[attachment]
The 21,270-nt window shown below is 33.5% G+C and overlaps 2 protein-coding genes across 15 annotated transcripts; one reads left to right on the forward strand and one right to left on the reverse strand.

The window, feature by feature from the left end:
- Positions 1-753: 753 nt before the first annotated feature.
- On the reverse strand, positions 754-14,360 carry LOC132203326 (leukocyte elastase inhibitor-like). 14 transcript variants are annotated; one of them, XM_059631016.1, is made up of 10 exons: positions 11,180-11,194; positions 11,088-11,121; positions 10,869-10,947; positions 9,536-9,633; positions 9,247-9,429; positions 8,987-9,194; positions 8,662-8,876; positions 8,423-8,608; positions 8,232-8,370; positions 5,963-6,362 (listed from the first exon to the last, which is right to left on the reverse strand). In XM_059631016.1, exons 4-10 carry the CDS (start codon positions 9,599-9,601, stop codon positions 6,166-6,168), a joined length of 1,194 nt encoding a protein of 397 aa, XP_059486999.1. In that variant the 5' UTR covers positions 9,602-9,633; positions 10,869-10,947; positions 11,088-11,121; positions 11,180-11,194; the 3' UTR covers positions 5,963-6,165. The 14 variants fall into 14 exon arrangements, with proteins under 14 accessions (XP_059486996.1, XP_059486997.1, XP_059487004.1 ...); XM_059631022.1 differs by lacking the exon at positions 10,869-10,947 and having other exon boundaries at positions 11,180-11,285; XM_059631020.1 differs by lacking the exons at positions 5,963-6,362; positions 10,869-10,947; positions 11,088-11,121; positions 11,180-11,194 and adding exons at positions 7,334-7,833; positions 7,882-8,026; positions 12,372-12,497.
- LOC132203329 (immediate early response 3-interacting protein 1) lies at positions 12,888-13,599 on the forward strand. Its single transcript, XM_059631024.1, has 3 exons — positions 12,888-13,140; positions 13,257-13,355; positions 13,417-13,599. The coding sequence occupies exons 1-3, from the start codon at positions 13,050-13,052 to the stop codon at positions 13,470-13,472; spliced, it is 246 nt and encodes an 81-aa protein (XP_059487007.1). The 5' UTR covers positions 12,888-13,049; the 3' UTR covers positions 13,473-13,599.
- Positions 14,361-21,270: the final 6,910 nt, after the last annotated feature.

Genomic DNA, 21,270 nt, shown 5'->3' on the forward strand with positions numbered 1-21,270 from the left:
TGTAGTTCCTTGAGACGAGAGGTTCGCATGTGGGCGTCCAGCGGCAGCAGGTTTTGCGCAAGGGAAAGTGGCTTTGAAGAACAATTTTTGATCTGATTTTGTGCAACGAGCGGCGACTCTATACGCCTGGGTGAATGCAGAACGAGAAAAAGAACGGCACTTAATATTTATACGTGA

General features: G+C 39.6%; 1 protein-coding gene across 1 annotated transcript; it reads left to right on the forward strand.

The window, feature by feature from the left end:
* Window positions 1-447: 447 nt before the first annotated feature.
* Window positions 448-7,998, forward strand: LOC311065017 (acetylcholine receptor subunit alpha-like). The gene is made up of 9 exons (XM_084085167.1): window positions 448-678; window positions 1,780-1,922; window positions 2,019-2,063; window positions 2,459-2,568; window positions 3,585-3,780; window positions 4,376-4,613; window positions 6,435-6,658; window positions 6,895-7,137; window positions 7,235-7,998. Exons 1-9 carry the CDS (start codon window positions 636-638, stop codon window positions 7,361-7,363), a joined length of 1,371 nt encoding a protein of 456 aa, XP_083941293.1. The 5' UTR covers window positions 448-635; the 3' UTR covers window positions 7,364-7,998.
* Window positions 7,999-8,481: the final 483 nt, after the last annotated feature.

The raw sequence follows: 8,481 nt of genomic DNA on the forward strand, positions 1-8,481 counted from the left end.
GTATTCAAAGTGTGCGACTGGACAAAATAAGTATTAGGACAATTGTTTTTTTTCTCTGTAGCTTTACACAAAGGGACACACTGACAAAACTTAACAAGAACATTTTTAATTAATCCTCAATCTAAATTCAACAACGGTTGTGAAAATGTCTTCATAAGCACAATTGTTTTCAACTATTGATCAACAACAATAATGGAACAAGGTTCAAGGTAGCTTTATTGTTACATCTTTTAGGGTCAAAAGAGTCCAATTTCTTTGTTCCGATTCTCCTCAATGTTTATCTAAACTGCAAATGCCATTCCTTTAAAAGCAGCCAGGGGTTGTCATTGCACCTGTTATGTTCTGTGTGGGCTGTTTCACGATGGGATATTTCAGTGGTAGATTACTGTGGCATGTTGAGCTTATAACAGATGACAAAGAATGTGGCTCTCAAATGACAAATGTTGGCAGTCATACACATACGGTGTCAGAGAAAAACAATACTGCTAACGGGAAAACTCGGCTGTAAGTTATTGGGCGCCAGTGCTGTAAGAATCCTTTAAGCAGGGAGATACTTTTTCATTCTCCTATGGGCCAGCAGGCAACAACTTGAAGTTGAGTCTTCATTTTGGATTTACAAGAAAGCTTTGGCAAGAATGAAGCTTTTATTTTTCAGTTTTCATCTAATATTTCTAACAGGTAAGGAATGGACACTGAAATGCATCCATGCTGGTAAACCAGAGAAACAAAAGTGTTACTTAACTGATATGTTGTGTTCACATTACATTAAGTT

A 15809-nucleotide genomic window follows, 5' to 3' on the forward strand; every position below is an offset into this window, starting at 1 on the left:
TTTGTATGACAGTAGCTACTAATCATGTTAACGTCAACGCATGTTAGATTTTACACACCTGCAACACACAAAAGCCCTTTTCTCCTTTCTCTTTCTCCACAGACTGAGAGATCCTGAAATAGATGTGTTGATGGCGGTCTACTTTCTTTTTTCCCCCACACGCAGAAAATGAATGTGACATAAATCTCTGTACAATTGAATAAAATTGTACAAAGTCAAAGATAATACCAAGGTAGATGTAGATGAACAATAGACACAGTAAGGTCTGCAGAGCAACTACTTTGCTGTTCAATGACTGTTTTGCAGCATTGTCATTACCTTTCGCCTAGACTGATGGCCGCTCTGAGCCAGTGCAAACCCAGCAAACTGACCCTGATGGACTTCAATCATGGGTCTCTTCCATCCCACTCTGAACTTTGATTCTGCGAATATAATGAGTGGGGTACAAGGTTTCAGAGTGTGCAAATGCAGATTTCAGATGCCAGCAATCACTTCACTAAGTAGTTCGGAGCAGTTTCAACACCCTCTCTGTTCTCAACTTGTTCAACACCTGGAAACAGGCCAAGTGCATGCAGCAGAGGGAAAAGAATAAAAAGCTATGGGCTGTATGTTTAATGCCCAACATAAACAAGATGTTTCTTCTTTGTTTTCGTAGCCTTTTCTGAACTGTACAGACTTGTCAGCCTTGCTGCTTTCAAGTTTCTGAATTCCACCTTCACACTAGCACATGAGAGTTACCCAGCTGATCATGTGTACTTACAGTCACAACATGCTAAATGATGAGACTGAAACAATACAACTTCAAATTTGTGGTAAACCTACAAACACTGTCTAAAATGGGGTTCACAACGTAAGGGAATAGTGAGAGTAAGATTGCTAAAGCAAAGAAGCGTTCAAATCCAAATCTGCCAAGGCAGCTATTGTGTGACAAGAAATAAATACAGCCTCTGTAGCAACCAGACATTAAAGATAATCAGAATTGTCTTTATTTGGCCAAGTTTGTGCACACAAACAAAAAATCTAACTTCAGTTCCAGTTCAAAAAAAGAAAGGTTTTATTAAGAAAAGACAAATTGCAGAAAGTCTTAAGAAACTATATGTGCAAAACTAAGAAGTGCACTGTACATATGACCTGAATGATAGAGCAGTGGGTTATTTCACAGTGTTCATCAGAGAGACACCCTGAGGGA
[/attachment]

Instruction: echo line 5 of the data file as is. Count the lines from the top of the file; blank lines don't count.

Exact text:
- LOC132203329 (immediate early response 3-interacting protein 1) lies at positions 12,888-13,599 on the forward strand. Its single transcript, XM_059631024.1, has 3 exons — positions 12,888-13,140; positions 13,257-13,355; positions 13,417-13,599. The coding sequence occupies exons 1-3, from the start codon at positions 13,050-13,052 to the stop codon at positions 13,470-13,472; spliced, it is 246 nt and encodes an 81-aa protein (XP_059487007.1). The 5' UTR covers positions 12,888-13,049; the 3' UTR covers positions 13,473-13,599.